HOME |  CULT MOVIES | COMPETITIONS | ADVERTISE |  CONTACT US |  ABOUT US
 
 
 
Newest Reviews
American Fiction
Poor Things
Thunderclap
Zeiram
Legend of the Bat
Party Line
Night Fright
Pacha, Le
Kimi
Assemble Insert
Venus Tear Diamond, The
Promare
Beauty's Evil Roses, The
Free Guy
Huck and Tom's Mississippi Adventure
Rejuvenator, The
Who Fears the Devil?
Guignolo, Le
Batman, The
Land of Many Perfumes
Cat vs. Rat
Tom & Jerry: The Movie
Naked Violence
Joyeuses Pacques
Strangeness, The
How I Became a Superhero
Golden Nun
Incident at Phantom Hill
Winterhawk
Resident Evil: Welcome to Raccoon City
Maigret Sets a Trap
B.N.A.
Hell's Wind Staff, The
Topo Gigio and the Missile War
Battant, Le
Penguin Highway
Cazadore de Demonios
Snatchers
Imperial Swordsman
Foxtrap
   
 
Newest Articles
3 From Arrow Player: Sweet Sugar, Girls Nite Out and Manhattan Baby
Little Cat Feat: Stephen King's Cat's Eye on 4K UHD
La Violence: Dobermann at 25
Serious Comedy: The Wrong Arm of the Law on Blu-ray
DC Showcase: Constantine - The House of Mystery and More on Blu-ray
Monster Fun: Three Monster Tales of Sci-Fi Terror on Blu-ray
State of the 70s: Play for Today Volume 3 on Blu-ray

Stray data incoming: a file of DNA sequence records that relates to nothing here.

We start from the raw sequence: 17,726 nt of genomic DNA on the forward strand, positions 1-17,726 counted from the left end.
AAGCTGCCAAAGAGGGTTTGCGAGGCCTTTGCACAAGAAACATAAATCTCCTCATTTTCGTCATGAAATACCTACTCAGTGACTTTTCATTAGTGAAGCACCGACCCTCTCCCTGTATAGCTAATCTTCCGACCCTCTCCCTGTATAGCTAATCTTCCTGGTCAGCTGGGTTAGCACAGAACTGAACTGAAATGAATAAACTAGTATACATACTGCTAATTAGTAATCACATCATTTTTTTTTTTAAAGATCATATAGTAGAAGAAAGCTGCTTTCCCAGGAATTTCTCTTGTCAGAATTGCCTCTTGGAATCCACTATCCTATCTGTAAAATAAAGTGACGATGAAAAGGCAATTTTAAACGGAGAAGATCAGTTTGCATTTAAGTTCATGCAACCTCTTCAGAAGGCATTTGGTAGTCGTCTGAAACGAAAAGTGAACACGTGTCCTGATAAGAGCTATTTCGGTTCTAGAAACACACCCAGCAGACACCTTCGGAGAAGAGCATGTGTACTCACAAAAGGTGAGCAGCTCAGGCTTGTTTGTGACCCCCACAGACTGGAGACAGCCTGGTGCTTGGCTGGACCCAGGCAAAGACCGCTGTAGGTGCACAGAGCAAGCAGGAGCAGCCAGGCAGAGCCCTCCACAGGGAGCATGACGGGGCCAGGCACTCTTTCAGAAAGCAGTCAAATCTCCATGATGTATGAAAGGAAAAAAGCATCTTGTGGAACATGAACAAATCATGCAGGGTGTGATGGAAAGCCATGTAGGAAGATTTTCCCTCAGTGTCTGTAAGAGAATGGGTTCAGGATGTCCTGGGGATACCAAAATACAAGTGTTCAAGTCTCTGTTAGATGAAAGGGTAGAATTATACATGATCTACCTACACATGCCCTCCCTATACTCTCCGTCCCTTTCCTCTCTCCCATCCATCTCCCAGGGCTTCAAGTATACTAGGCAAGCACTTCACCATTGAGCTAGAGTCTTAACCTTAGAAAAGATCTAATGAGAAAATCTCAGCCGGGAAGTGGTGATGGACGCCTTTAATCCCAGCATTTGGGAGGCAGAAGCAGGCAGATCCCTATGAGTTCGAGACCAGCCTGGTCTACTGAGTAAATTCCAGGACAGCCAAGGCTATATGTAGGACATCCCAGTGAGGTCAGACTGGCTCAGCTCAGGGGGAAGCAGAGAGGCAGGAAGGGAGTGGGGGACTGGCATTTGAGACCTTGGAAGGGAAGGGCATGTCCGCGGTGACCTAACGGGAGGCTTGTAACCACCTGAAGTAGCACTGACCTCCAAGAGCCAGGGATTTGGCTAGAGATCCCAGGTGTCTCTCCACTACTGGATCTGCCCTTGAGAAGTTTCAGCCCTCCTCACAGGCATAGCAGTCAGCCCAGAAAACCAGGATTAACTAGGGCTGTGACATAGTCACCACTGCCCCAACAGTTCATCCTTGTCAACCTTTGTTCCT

The Movie Damned: Cursed Films II on Shudder
The Dead of Night: In Cold Blood on Blu-ray
Suave and Sophisticated: The Persuaders! Take 50 on Blu-ray
Your Rules are Really Beginning to Annoy Me: Escape from L.A. on 4K UHD
A Woman's Viewfinder: The Camera is Ours on DVD
Chaplin's Silent Pursuit: Modern Times on Blu-ray
The Ecstasy of Cosmic Boredom: Dark Star on Arrow
A Frosty Reception: South and The Great White Silence on Blu-ray
You'll Never Guess Which is Sammo: Skinny Tiger and Fatty Dragon on Blu-ray
Two Christopher Miles Shorts: The Six-Sided Triangle/Rhythm 'n' Greens on Blu-ray
Not So Permissive: The Lovers! on Blu-ray
Uncomfortable Truths: Three Shorts by Andrea Arnold on MUBI
The Call of Nostalgia: Ghostbusters Afterlife on Blu-ray
Moon Night - Space 1999: Super Space Theater on Blu-ray
Super Sammo: Warriors Two and The Prodigal Son on Blu-ray
Sex vs Violence: In the Realm of the Senses on Blu-ray
What's So Funny About Brit Horror? Vampira and Bloodbath at the House of Death on Arrow
Keeping the Beatles Alive: Get Back
   
 
  Men from the Gutter Desperate Lowlifes
Year: 1983
Director: Nam Nai Choi
Stars: Jason Pai Pao, Wong Yung, Lo Meng, Michael Mui Kiu-Wai, Chan Pui-Sai, Parkman Wong, Lung Tin-Sang, Lee Hoi-Sang, Billy Lau, Sherman Wong, Yeung Chi-Hing, Wong Ching-Ho
Genre: Action, ThrillerBuy from Amazon
Rating:  8 (from 1 vote)